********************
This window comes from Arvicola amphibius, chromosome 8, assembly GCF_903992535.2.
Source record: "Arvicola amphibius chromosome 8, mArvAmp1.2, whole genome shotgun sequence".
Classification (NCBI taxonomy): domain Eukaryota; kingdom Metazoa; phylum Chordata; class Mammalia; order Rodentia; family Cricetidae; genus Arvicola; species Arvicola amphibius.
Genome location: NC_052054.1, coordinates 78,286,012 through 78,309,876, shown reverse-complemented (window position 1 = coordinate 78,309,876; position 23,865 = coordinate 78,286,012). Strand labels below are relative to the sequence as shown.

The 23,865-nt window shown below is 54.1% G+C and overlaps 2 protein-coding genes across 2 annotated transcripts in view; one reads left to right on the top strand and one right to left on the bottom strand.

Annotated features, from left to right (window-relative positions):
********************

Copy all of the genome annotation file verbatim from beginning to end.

This window comes from Arvicola amphibius, chromosome 8, assembly GCF_903992535.2.
Source record: "Arvicola amphibius chromosome 8, mArvAmp1.2, whole genome shotgun sequence".
Classification (NCBI taxonomy): domain Eukaryota; kingdom Metazoa; phylum Chordata; class Mammalia; order Rodentia; family Cricetidae; genus Arvicola; species Arvicola amphibius.
Genome location: NC_052054.1, coordinates 78,286,012 through 78,309,876, shown reverse-complemented (window position 1 = coordinate 78,309,876; position 23,865 = coordinate 78,286,012). Strand labels below are relative to the sequence as shown.

The 23,865-nt window shown below is 54.1% G+C and overlaps 2 protein-coding genes across 2 annotated transcripts in view; one reads left to right on the top strand and one right to left on the bottom strand.

Annotated features, from left to right (window-relative positions):